A “blind-sided” South Side alderman demanded Friday that Mayor Rahm Emanuel be held accountable for using $55 million in tax-increment-financing money earmarked to acquire land for a hotel near McCormick Place to renovate Navy Pier.
Emanuel initially proposed using the TIF subsidy to build a 10,000-seat DePaul basketball arena that will double as an “event center” for McCormick Place.
When the project became a symbol of what critics called the mayor’s misplaced priorities after the closing of 50 public schools, the financing was rearranged so the TIF subsidy would be used to acquire land for the project and surrounding hotels, instead of to build the stadium.
Now, the Better Government Association and Crain’s Chicago Business have disclosed a dollar-for-dollar shift of that TIF money to rebuild Navy Pier, a major tourist attraction that is not in a blighted area, as was intended for TIF districts.
That infuriated Ald. Pat Dowell (3rd), whose ward includes McCormick Place. She is demanding City Council hearings.
“This is outrageous. I worked with them in good faith. To see this kind of trickery is disheartening,” Dowell said Friday.
“For a flip-flop to be at play here where the money didn’t go where it was supposed to go and instead went to Navy Pier — I’m really furious about that because I worked in good faith with these people. It’s a potential stain on me. I have a pristine reputation. I do not like being put in the middle of something like that.”
In an email to her constituents, Dowell said: “I have been blindsided by this administration and the Metropolitan Pier & Exposition Authority and its outrageous actions.”
McPier CEO Lori Healey and retiring deputy mayor Steve Koch, who crafted the financing deal, could not be reached for comment. Navy Pier CEO Marilynn Gardner refused to comment.
In an emailed statement, the mayor’s office maintained that the city reimbursed McPier “for eligible expenses related to the new hotel being built to support the increased business at McCormick Place and the number of new developments in the area.”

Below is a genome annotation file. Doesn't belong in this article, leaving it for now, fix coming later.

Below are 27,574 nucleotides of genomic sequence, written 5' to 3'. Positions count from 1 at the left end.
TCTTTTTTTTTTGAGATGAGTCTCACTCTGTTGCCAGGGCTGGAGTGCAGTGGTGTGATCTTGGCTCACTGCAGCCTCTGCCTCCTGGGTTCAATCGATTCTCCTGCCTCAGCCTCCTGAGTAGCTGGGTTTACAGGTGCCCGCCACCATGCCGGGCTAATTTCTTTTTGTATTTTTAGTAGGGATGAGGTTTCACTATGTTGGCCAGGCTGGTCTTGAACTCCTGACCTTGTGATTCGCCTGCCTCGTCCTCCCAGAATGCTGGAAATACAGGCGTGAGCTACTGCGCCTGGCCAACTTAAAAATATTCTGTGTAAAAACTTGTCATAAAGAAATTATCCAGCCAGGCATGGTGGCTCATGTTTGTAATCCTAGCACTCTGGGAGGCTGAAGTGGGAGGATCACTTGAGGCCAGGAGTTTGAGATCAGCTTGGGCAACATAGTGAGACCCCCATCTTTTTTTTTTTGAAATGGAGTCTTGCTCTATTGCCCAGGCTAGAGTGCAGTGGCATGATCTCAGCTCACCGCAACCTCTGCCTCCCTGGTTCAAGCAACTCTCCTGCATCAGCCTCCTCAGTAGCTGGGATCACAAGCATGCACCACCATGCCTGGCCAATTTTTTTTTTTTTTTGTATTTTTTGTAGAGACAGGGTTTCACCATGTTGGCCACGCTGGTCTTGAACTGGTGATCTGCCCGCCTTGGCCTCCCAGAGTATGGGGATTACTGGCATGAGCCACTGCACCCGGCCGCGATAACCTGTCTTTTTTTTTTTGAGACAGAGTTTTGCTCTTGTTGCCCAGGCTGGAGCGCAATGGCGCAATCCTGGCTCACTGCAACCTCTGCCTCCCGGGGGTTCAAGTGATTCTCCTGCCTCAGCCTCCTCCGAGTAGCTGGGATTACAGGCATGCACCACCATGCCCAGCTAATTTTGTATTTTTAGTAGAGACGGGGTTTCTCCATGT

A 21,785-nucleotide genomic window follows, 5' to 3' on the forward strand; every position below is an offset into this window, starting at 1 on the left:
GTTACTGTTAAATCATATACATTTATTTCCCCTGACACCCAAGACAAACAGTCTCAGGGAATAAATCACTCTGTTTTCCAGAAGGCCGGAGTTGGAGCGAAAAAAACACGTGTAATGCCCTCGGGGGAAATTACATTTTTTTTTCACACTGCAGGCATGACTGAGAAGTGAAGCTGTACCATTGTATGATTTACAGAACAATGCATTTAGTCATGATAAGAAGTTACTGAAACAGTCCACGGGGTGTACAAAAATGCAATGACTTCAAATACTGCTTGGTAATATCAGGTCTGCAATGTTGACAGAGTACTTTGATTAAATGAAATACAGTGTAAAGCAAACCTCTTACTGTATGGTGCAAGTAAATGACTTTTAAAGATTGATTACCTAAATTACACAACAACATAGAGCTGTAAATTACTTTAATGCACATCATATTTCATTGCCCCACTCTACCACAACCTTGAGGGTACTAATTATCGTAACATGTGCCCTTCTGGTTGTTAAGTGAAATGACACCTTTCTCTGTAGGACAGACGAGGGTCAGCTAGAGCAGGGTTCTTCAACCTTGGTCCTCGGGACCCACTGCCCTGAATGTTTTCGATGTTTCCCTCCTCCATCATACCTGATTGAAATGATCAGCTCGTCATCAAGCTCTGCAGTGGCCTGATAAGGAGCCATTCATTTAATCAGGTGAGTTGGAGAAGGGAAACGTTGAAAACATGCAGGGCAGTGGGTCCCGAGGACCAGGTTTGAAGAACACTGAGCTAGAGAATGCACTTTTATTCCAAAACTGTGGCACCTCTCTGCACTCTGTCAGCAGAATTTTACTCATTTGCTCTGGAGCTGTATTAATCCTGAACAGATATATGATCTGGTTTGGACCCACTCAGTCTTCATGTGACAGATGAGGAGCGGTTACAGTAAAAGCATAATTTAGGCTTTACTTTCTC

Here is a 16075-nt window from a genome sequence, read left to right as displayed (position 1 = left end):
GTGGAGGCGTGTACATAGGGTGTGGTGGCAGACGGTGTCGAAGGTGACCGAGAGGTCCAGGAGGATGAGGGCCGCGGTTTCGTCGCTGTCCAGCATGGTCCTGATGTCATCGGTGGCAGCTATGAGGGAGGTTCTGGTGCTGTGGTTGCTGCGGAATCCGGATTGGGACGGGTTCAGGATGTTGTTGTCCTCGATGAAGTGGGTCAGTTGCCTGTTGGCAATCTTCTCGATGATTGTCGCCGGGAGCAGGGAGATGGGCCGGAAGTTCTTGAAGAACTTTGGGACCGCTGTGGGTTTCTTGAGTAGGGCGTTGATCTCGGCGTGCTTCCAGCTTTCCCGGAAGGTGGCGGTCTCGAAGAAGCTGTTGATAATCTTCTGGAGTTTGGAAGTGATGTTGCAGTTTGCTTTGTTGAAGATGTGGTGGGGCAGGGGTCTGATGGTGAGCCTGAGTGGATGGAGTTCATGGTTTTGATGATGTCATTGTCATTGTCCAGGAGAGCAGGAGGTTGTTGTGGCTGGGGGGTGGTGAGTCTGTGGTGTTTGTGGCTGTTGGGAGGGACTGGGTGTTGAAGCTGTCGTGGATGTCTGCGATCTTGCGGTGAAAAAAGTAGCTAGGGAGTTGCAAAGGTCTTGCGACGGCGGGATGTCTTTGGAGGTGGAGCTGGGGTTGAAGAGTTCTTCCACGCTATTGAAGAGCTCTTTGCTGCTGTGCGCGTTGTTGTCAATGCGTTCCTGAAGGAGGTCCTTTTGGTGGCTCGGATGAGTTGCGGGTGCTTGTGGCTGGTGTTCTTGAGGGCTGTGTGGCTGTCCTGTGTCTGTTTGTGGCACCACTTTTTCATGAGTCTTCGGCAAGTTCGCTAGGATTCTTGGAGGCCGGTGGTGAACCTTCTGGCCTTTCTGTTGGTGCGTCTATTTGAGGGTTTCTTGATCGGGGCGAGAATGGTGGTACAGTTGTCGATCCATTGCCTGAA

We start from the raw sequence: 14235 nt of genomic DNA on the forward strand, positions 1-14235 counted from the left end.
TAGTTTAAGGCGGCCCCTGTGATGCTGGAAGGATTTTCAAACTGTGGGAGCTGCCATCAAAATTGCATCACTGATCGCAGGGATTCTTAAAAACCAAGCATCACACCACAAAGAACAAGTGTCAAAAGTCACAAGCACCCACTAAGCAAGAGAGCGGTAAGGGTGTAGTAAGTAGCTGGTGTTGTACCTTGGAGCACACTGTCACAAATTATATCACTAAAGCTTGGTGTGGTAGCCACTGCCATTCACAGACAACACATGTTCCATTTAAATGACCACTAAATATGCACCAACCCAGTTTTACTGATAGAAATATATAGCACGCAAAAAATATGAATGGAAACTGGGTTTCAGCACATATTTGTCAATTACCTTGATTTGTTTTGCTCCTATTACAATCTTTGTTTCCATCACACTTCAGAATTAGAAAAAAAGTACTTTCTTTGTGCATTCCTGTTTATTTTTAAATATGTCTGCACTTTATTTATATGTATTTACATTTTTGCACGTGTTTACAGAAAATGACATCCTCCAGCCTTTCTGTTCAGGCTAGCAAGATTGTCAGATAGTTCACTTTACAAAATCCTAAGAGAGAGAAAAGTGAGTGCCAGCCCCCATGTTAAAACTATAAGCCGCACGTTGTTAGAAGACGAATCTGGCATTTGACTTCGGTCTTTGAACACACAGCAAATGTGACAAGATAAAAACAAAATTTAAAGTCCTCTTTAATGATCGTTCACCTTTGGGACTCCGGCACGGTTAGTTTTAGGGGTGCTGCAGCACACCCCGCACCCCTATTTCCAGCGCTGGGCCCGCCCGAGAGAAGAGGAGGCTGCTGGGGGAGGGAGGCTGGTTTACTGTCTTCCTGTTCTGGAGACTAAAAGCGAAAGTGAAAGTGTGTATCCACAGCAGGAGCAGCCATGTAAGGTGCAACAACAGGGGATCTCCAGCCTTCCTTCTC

“MPEA was required to demonstrate that the funds were used to reimburse for that project, which they did,” the statement said.
“As was discussed publicly at the time, this move also made it possible for the Metropolitan Pier and Exposition Authority to invest in the Centennial Plan at Navy Pier, helping ensure it remains a top national tourist attraction and economic driver for the city of Chicago.”
During a May 2013 news conference at McCormick Place to announce the project, Emanuel argued that he was not using public money to build a basketball arena for DePaul as much as DePaul was “subsidizing” an “event center” that McCormick Place needs to compete, thus freeing millions to renovate Navy Pier.
“If DePaul was not investing $70 million as a major anchor tenant, we would have to come up with the resources [to build the arena and] I would not have the ability to transfer resources to Navy Pier and do the revitalization,” Emanuel told reporters at McCormick Place.
“It creates huge opportunity and, more importantly, you could not do Navy Pier without their participation.”
The mayor never mentioned that the TIF money was going to Navy Pier.